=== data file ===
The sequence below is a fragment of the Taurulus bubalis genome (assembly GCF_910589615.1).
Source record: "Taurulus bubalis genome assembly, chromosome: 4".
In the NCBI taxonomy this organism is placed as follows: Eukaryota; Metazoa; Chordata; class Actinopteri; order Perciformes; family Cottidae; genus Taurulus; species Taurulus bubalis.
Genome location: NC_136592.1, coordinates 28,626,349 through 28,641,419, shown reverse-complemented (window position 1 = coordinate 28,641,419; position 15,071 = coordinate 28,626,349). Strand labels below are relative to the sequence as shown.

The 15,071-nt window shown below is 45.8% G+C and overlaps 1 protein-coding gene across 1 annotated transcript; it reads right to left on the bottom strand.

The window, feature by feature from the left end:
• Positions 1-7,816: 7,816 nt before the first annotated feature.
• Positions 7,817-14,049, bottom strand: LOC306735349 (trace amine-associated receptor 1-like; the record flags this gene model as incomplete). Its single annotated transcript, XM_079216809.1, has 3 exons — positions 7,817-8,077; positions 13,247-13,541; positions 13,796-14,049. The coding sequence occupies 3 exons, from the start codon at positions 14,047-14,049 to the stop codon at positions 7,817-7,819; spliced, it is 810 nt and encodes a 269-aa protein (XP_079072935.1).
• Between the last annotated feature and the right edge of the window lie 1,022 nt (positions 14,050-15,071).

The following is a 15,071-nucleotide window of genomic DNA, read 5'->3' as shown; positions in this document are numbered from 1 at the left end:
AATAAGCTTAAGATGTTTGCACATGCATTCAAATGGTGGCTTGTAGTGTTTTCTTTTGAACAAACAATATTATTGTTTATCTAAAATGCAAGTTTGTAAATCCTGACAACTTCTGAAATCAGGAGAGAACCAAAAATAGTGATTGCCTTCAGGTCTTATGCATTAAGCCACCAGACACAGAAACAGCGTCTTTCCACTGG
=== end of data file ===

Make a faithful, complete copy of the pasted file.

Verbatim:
The sequence below is a fragment of the Taurulus bubalis genome (assembly GCF_910589615.1).
Source record: "Taurulus bubalis genome assembly, chromosome: 4".
In the NCBI taxonomy this organism is placed as follows: Eukaryota; Metazoa; Chordata; class Actinopteri; order Perciformes; family Cottidae; genus Taurulus; species Taurulus bubalis.
Genome location: NC_136592.1, coordinates 28,626,349 through 28,641,419, shown reverse-complemented (window position 1 = coordinate 28,641,419; position 15,071 = coordinate 28,626,349). Strand labels below are relative to the sequence as shown.

The 15,071-nt window shown below is 45.8% G+C and overlaps 1 protein-coding gene across 1 annotated transcript; it reads right to left on the bottom strand.

The window, feature by feature from the left end:
• Positions 1-7,816: 7,816 nt before the first annotated feature.
• Positions 7,817-14,049, bottom strand: LOC306735349 (trace amine-associated receptor 1-like; the record flags this gene model as incomplete). Its single annotated transcript, XM_079216809.1, has 3 exons — positions 7,817-8,077; positions 13,247-13,541; positions 13,796-14,049. The coding sequence occupies 3 exons, from the start codon at positions 14,047-14,049 to the stop codon at positions 7,817-7,819; spliced, it is 810 nt and encodes a 269-aa protein (XP_079072935.1).
• Between the last annotated feature and the right edge of the window lie 1,022 nt (positions 14,050-15,071).

The following is a 15,071-nucleotide window of genomic DNA, read 5'->3' as shown; positions in this document are numbered from 1 at the left end:
AATAAGCTTAAGATGTTTGCACATGCATTCAAATGGTGGCTTGTAGTGTTTTCTTTTGAACAAACAATATTATTGTTTATCTAAAATGCAAGTTTGTAAATCCTGACAACTTCTGAAATCAGGAGAGAACCAAAAATAGTGATTGCCTTCAGGTCTTATGCATTAAGCCACCAGACACAGAAACAGCGTCTTTCCACTGG